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From Montpellier to Girona to Barcelona to Valencia...one month, no car

I'm planning a month long trip next April, shortly after I retire, to explore whether or not I might want to spend at least some years of my retirement in Spain or the Languedoc region of southern France (or Italy for that matter, but that's another trip). I've picked these areas for initial exploration on the basis of climate, affordability, geography and cultural interests...never been to any of them and needed to start narrowing the options somehow!

My initial plan is to arrive in Montpellier, spend several days there, then head to Carcassonne via train for another short stint. Then, train back to the coast (Beziers, I think) and take the train to Girona. From there, it'll be on to Barcelona and Valencia.
I should make clear that this is an initial exploration trip, with the intention of coming back to anyplace I really like and spending several months there, exploring in more depth. Right now, I just want to get a feel for the people, the food, the lifestyle, the weather and topography and see if any place really speaks to me. I think I'm more drawn to cities...large or small...than to picturesque small towns, but would like to make some daytrips to the countryside just to get a taste of it. Would like to find someplace with some expat community, but I've zero interest in winding up in a Little Britain. I would much rather find some place that I can grow into and become part of, rather than carve out a little English speaking niche of it.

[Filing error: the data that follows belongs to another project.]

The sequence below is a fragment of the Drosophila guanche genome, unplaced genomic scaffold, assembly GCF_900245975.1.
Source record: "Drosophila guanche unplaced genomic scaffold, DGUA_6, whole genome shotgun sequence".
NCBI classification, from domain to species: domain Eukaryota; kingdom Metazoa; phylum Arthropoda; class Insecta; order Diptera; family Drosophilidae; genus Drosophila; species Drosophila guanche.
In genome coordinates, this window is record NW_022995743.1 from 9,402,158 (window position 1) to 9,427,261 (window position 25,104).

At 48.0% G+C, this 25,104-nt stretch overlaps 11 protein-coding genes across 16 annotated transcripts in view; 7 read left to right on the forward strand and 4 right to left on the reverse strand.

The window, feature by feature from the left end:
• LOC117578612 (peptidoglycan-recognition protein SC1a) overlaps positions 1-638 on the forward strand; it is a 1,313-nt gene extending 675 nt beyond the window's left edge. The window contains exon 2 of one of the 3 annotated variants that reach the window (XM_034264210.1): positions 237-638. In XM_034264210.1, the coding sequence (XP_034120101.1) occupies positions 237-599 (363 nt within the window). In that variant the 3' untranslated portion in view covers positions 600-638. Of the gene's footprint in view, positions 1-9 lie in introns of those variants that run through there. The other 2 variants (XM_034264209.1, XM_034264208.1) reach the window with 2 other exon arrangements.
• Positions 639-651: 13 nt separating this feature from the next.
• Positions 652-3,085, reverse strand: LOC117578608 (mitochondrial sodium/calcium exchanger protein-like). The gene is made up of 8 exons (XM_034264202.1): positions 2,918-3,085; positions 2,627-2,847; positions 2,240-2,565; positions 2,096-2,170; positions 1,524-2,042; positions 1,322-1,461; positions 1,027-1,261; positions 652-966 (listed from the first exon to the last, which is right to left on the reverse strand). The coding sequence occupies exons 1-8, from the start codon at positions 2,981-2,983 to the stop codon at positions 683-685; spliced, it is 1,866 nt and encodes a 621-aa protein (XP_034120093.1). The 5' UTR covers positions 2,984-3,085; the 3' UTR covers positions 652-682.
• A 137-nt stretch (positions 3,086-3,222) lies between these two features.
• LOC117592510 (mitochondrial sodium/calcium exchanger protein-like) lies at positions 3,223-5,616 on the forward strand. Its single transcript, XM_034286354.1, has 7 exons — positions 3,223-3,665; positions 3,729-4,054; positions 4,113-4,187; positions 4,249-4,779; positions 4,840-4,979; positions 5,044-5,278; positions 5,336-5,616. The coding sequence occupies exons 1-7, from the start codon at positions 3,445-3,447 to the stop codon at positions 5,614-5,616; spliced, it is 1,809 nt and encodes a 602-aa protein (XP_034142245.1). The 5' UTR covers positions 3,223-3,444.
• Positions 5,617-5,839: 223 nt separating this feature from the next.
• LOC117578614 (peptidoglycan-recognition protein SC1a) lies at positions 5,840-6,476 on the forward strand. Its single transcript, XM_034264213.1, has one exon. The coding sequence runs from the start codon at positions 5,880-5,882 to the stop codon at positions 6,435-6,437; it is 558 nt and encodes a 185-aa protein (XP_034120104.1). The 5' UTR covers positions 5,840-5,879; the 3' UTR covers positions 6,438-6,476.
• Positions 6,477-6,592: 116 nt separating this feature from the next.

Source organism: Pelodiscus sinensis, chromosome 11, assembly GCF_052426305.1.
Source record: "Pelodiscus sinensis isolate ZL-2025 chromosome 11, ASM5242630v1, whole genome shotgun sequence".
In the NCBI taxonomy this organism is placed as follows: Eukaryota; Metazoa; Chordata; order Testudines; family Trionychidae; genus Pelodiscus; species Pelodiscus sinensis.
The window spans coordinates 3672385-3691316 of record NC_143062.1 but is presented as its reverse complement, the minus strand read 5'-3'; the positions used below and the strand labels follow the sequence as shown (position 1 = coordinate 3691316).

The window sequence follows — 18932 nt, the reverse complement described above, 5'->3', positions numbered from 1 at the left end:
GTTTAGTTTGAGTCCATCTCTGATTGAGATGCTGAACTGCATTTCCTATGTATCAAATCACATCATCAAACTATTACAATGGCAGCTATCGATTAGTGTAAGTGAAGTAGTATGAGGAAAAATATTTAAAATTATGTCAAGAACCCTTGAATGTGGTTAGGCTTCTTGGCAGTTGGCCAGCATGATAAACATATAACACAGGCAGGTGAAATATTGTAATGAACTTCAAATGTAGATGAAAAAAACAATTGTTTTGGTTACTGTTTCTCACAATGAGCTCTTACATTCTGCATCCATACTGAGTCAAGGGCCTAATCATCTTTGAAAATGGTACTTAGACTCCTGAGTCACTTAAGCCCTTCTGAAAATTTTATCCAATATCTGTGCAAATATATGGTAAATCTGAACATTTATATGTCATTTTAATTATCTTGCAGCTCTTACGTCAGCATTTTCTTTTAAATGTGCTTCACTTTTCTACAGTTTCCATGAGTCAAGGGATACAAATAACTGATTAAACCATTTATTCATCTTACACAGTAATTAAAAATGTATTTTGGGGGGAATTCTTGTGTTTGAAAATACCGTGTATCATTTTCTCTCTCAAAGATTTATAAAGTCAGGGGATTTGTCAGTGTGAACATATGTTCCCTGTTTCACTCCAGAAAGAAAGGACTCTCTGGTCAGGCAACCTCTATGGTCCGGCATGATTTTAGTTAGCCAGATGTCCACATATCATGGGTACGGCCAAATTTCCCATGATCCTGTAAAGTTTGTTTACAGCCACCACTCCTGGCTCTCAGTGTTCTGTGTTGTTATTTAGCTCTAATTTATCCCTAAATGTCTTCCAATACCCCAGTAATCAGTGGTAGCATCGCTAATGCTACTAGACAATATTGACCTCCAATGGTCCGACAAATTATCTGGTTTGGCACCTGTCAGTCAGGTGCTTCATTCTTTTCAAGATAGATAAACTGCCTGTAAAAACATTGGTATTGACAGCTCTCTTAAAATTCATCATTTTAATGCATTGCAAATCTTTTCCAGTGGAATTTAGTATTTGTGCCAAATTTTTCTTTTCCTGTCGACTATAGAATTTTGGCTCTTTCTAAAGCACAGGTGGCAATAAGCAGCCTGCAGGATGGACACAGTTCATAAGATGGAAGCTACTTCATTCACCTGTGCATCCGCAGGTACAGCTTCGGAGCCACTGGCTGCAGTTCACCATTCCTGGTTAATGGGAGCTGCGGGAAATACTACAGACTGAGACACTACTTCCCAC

Questions for anyone who knows these areas: Can you suggest any smaller towns I can get to on public transit that would be worth while experiencing?

Are Beziers and Perpignan worth spending any time in?
I'll b traveling in April, so I assume that means crowds for holy week. Other than book early, any words of advice about something I MUST see or should avoid?
Thanks so much!

Posted by
5648 posts

If I could retire right now in Europe, I'd choose Provence, and base myself in or near Avignon, but that's me. One Little Britain is the southern coast of Spain, to the west of Malaga, complete with Weetabix in the grocery stores and English soccer on the telly in the local bars. I don't believe any of the locations you mention would make you feel that you'd arrived in the London suburbs.

Carcassonne has a fabulous castle, which in April might not be full of the busloads of tourists, and kids staying at the hostel inside the castle grounds, that you'll find during the summer. While you're in the region, Albi and Cahors might also be worth investigating. Down on the coast, Sete is attractive to lots of seagulls, and we spent a night there (it was late and we needed a place to sleep) but that one night was enough. Perpignan might not be high on my list.

Girona is a modern city down low, and the old town up high, which has lots of intriguing, narrow, steep passageways and great public squares. The college is up in the old town, near the cathedral, so we encountered lots of college kids there this past November, and lots of English was heard among them, but it appeared they weren't native English-speakers. Girona has also traditionally been a base for many American pro bicycle racers when they're in Europe. Barclona's just an hour away by train. The Girona station has one area for "regular" trains, and a completely separate area for fast AVE trains, so if you're departing by train, ensure that you're in the right part of the station.

Barcelona offers a major urban location on the ocean, with neighborhoods offering a range of vibes. We saw lots of Catalonian flags on display from people's windows this past November, so it appears that many residents may consider themselves to be Catalonian first, Spanish second.

I suspect that April may be the height of orange season in Valencia, for what that's worth.

Posted by
84 posts